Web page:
Stone Mountain

Stone Mountain

During our trip to Atlanta, Georgia, we visited Stone Mountain. I have visited it before. When I was 9 years old, my family visited relatives in Atlanta, and Aunty Pam took us to Stone Mountain. I remember that there were deer (which must have been very tame, as there are photographs of me trying to stroke them) and that we went for a trip in a paddle steamer, the Robert E. Lee, across the lake in Stone Mountain Park. I cannot remember whether or not we walked up the mountain.

This time however, I was travelling with Husband and there were no handy children to accompany him up the mountain, so I decided that I must ignore my general fear of heights and walk up with him. Sort of wifely duty. We arrived in October, so there was an area set out as a children’s pumpkin/Halloween activity. We avoided that, and I could see Husband was wondering why, exactly, I had suggested that we visit the mountain. But it’s a good mountain, a sort of odd one, because it is really a giant pebble just sort of thrown there and completely out of place with the rest of the area. In the park below, as well as a pumpkin trail if you visit during October, there are some 1793 buildings (which might be of more interest).

We parked the car, and began to walk.

   Stone Mountain is the world’s largest piece of exposed granite (like I said, a giant pebble). For the geologists amongst you, it is actually a quartz dome monadnock which rises to 1,686 feet above sea level and is 825 feet high. In 1958 the State of Georgia bought it (not sure who they bought it from, or how much they paid) and the Civil War generals have been etched on one side.

You can still see giant carvings of Robert E. Lee (who the paddle steamer was named after) and Stonewall Jackson, and President Jefferson Davis. They are dirtier than when I visited when I was 9. They also are the source of much controversy, which came to a head after the racial shootings in Charleston in 2017 (when people in a black church were shot). The people etched on the side, as leaders of the Confederates, were also fighting to retain slavery. Many people think that all Confederate monuments should be destroyed (in this case, it would take a year of blasting the images from the mountain). Other people think that it is part of history, and should remain. Plus, of course, it’s a popular tourist attraction. I think, as a tourist from another country, I probably have no right to comment—but I preferred the monument when I was 9 years old, and it was simply an engraving of giant men.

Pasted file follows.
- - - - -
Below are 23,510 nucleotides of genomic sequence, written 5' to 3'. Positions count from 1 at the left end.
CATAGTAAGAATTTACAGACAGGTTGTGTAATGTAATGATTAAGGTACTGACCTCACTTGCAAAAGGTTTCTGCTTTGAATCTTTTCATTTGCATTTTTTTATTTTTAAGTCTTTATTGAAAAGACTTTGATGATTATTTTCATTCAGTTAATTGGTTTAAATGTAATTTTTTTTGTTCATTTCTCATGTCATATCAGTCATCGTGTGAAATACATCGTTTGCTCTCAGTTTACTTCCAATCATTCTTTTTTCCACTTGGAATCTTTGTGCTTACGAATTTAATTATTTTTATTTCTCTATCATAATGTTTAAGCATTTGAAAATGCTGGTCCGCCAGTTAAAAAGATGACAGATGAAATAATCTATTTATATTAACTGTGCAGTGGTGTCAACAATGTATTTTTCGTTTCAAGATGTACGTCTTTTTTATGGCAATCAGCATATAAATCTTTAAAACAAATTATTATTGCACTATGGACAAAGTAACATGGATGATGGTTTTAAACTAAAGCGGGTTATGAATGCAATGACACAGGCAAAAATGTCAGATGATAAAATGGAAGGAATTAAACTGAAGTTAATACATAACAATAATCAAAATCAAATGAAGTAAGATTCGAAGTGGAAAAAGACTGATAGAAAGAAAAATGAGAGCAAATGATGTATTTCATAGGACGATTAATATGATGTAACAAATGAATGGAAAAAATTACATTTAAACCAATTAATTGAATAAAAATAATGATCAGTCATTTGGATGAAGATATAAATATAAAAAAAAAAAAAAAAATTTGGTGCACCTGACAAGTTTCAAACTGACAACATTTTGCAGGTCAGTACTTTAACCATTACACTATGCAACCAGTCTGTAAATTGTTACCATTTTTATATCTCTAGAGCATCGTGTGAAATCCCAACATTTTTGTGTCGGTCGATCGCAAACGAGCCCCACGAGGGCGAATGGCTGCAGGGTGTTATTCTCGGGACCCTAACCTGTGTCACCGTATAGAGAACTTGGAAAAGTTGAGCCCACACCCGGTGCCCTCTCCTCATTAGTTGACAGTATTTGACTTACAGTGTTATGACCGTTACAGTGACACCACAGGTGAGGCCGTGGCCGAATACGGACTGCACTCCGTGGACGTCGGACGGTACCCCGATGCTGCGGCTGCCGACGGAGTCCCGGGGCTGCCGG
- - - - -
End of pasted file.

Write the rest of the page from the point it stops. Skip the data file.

Instead, I shall describe our walk up the mountain, as this is firmly etched into my mind as a never-to-be-repeated experience.

The walk started pleasantly enough. The park has helpfully painted lines on the mountain for hikers to follow, and the slope was gradual, up through pine trees, past some flags. It’s not an overly long walk, and all was fine until the very last section, when there are bars to cling on to, and you sort of haul yourself up to the peak. It was so far out of my comfort zone—a near-scrabble up towards the end, a concentrate on not looking down, or sideways, and don’t think about the stumble-sliding bone-crashing slide that awaits a slip on the shiny rock. Just walk—step, then step, then giant step—right to the top. Ignore the shaking legs, the ‘what if I slip?’ the ‘how will I get down?’ Just keep walking, forwards, to the cafe at the top, to a seat, where I can drink a coke. . .

Husband kept suggesting poses for potential photos, but I was concentrating too hard on not dying. The walk down was, of course, more difficult. I adjusted my cap, so that I could literally only see one foot ahead, and then I followed Husband, very closely, back down to where it was safe. We didn’t die.

There are, I am told, amazing views of the city from the top. There is also a cable-car if you don’t fancy walking/scrabbling to the top.

We then set off to find the paddle-steamer I had been on as a child. Husband reminded me that I am now quite old, and the steamer was probably long gone—so I was delighted when I saw it, hidden behind some trees. It was being refitted, for a Netflix series (Ozark) and there was a film crew building a casino set. But I was glad I had found it.

We spent October on a road trip, driving through America.
It was fabulous!
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I hope you have a safe day. Thank you for reading.

Take care.

Love, Anne x








Thank you for reading. If you enjoy my travel blogs, you will love my travel book: The Sarcastic Mother’s Holiday Diary. Available from an Amazon near you.

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